United States District Court, S.D. Ohio, Western Division
OPINION AND ORDER
MICHAEL R. BARRETT, JUDGE
matters are before the Court on several motions by Defendant.
While the motions are not captioned in any particular manner,
the Court characterizes them as a motion for clarification
regarding amended judgments (Doc. 246), a motion regarding
amended judgments and for reconsideration of order granting
in part and denying in part § 2255 motion (the
“initial § 2255 order”) (Doc. 248), a motion
to remove enhancement and to appoint counsel (Doc. 249), and
a motion to remove enhancement (Doc. 251). These matters stem
from Defendant's involvement in three Ohio bank robberies
and one Kentucky bank robbery. The Court has already
summarized the complicated procedural history providing the
context for these motions in the initial § 2255 order
entered September 30, 2015 (Doc. 211). The Court therefore
begins with the procedural history subsequent to that order.
initial § 2255 order, the Court determined that it had
erred in failing to elicit a guilty plea on federal bank
robbery charges indicted in the Eastern District of Kentucky
(“EDKY”) that were ultimately transferred to the
Southern District of Ohio pursuant to Fed. R. Crim. P. 20(a).
These EDKY charges had been consolidated with this case under
case number 07-cr-078. As a result, on December 11, 2015, the
Court held a status conference on the EDKY charges. (Case no.
07-cr-078, Doc. 25). After consultation with counsel,
Defendant elected to not plead guilty to the EDKY indictment
(Case no. 07-cr-078, Doc. 1) and the case was accordingly
transferred back to the EDKY (Covington) for further
disposition consistent with Fed. R. Crim. P. 20(c). (Case no.
07-cr-078, Docs. 26, 28).
months later, consistent with its initial § 2255 order,
the Court entered an amended judgment on June 17, 2016 (Doc.
213) that removed references to the EDKY case number, EDKY
indictment counts, and punishments premised thereon in order
to effectuate the vacated judgment and conviction related to
the EDKY charges. Days later, on June 22, 2016, the Court
entered a further amended judgment (Doc. 218) that removed
criminal monetary penalties related to the Kentucky financial
institution connected to the EDKY indictment that had been
inadvertently left in the June 17, 2016 amended judgment.
Motion for clarification (Doc. 246)
first motion seeks clarification as to the amended judgments
entered on June 17 and June 22 of 2016. (Docs. 213, 218). The
motion will be granted and the Court offers clarification as
follows. The amended judgment entered June 22, 2016 removed,
from pages five and six, the criminal penalties associated
with the EDKY charges that should have been but mistakenly
were not removed in the June 17, 2016 amended judgment. It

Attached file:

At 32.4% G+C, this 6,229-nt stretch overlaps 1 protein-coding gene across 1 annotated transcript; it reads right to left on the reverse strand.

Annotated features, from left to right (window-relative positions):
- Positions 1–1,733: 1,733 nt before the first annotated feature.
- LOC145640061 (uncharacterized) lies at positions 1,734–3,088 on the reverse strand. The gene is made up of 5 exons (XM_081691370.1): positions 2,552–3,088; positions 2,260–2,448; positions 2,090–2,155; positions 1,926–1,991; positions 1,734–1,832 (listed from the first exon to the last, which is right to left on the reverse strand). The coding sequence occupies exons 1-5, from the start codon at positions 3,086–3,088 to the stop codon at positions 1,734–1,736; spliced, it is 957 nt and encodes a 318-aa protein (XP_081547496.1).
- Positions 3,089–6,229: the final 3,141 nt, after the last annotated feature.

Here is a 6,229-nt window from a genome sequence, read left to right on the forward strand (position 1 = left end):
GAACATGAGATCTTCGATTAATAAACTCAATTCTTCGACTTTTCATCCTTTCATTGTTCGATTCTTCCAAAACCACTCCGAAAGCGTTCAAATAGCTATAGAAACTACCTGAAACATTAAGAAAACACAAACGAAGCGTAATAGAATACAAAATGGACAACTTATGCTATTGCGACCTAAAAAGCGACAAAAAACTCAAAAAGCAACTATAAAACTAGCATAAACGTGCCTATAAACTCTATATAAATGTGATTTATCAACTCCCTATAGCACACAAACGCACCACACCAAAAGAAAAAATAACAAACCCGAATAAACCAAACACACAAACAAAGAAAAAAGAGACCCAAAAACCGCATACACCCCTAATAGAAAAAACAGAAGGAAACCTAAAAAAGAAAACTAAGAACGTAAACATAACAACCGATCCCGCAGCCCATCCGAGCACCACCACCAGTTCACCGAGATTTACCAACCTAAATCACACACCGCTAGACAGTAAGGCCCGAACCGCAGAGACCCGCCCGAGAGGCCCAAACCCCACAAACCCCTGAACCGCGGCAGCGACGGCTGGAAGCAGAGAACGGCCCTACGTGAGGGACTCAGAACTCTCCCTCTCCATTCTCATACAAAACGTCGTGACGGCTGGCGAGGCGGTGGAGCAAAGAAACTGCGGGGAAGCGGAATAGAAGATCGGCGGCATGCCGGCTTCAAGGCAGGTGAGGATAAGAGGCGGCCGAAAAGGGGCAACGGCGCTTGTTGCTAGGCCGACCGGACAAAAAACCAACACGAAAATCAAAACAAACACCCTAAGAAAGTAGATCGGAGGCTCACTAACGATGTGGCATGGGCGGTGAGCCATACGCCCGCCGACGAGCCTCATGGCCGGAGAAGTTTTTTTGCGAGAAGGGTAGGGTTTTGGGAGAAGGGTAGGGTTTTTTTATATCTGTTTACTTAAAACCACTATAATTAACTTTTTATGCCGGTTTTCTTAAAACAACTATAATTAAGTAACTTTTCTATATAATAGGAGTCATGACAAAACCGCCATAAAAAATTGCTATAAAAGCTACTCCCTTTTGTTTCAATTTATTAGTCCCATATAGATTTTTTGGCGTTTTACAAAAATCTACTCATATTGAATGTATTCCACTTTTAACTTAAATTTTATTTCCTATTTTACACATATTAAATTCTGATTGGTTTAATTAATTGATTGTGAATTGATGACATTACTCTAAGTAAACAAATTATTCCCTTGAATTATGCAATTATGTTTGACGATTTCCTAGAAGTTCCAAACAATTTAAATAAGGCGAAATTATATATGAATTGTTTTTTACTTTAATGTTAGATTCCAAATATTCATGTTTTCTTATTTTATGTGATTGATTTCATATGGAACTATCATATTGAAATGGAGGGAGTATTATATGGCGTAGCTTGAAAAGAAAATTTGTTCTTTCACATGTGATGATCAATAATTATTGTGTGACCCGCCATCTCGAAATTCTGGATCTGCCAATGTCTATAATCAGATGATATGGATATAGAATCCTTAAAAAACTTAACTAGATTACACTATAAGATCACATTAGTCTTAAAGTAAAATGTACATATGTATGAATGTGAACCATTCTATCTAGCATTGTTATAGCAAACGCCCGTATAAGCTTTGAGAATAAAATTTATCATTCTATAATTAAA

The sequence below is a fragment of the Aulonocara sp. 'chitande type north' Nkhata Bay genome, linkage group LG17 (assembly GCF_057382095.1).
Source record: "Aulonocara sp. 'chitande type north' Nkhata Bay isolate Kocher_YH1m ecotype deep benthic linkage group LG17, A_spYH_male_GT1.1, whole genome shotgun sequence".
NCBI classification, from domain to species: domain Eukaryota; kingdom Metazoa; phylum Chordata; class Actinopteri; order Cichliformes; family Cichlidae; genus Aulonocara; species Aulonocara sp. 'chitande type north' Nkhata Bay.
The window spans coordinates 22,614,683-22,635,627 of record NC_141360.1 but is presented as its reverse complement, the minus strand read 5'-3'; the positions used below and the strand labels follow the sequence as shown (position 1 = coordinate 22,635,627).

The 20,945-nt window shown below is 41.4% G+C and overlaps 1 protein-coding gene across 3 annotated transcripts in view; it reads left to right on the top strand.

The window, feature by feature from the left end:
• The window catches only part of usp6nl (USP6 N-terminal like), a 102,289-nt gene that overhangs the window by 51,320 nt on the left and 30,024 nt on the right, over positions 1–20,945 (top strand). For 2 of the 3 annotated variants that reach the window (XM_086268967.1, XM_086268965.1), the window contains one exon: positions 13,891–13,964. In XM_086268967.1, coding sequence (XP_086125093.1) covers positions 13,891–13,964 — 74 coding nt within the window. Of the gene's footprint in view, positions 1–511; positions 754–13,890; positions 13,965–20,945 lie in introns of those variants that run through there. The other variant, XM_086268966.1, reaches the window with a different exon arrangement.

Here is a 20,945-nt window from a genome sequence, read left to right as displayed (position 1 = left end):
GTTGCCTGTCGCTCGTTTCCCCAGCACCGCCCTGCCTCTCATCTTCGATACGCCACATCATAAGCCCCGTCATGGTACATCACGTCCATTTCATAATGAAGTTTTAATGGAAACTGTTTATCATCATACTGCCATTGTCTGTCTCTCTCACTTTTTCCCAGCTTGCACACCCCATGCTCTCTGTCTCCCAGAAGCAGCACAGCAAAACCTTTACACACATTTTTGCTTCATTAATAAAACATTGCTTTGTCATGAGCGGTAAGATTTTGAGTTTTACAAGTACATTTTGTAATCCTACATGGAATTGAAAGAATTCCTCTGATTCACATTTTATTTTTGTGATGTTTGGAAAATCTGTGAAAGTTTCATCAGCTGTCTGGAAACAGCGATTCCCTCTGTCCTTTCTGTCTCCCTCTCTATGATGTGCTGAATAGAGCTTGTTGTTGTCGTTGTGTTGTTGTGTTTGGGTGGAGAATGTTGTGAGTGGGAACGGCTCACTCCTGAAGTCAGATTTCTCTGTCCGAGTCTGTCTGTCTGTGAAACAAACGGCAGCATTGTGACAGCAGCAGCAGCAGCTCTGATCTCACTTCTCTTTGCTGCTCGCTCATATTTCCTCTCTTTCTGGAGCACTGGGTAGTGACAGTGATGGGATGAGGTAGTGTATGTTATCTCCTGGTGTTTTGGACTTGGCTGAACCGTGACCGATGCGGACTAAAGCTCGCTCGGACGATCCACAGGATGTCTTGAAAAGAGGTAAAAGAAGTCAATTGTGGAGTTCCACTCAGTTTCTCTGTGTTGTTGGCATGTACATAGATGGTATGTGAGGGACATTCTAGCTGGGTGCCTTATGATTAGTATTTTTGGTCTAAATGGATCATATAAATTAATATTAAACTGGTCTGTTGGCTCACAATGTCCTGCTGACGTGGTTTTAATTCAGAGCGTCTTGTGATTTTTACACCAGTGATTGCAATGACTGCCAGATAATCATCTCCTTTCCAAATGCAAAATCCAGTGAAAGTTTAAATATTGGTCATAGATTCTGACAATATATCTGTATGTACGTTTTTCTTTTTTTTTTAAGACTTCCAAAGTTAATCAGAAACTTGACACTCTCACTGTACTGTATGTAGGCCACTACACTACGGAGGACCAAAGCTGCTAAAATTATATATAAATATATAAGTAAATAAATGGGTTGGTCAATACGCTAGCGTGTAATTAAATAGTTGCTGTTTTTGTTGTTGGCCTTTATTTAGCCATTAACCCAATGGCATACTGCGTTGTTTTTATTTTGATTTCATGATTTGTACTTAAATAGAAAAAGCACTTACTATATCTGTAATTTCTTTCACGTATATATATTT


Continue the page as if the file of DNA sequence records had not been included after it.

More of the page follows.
also corrected the date of the original judgment from August
31, 2017 to August 31, 2007. Defendant also flags the
difference between the PAGEID numbers assigned to the June 17
and June 22, 2016 amended judgments in his motion at Doc.
248. The “PAGEID #” notation, located at the top
of every page of all docketed filings, refers to a page's
sequential place within the record of a case; it does connote
the substance of, or case related to, a particular filing.
Motion regarding amended judgments and for reconsideration of
the initial § 2255 order (Doc. 248)
motion, the Court believes Defendant to allege the following
related to the amended judgments (Docs. 213 and 218), the
EDKY judgment (Case no. 2:05-cr-090-DLB-CJS Doc. 137)), and
the initial § 2255 order:
1. The Court should have reopened the presentence
investigation report (“PSR”) to the extent that
the EDKY charges affected its conclusions.
2. The Court should have reopened the plea agreement to
remove reference to the EDKY charges.
3. The EDKY judgment imposing a 300-month prison term in EDKY
case number 2:05-cr-090-DLB-CJS (Doc. 137), entered April 29,
2016, should have been entered subsequent to the June 16 and
June 22, 2016 amended judgments in this case.
initial matter, the Court must determine whether it has
jurisdiction to consider the issues alleged. Defendant asks
the Court to “reconsider” his “§ 2255
Granted” but does not specify a particular rule or
statute under which he moves. (Doc. 248, PAGEID #: 1836).
While the Court, generally, should liberally construe a pro
se motion for consideration as a motion for relief from
judgment under 60(b), Mohwish v. Reno, 132 F.3d 33,
at *1 (6th Cir. 1997), the Court is also tasked with
determining whether such a motion is in fact a second or
successive § 2255 motion. See In re Nailor, 487
F.3d 1018, 1021 (6th Cir. 2007); see also Rule 12,
Rules Governing Sec. 2255 Proceedings (“The Federal
Rules of Civil Procedure and the Federal Rules of Criminal
Procedure, to the extent that they are not inconsistent
with any statutory provisions or these rules, may be
applied to a proceeding under these rules.” (emphasis
added)). In Nailor, the Sixth Circuit summarized the
analysis as follows: “A Rule 60(b) motion that attempts
to ‘add a new ground for relief' is effectively a
motion to vacate, set aside, or correct the sentences, and
thus should be considered a § 2255 motion.”
Nailor, 487 F.3d at 1022 (quoting Gonzalez v.
Crosby, 545 U.S. 524, 532, 125 S.Ct. 2641, 162 L.Ed.2d
480 (2005)). If the Court determines that this motion is a
second or successive § 2255 motion, the motion must be
transferred to the court of appeals for preauthorization. 28
U.S.C. § 2244(b)(3)(A) (“Before a second or
successive application permitted by this section is filed in
the district court, the applicant shall move in the
appropriate court of appeals for an order authorizing the
district court to consider the application.”); see
also In re Sims, 111 F.3d 45, 47 (6th Cir. 1997)
(“[W]hen a second or successive . . . § 2255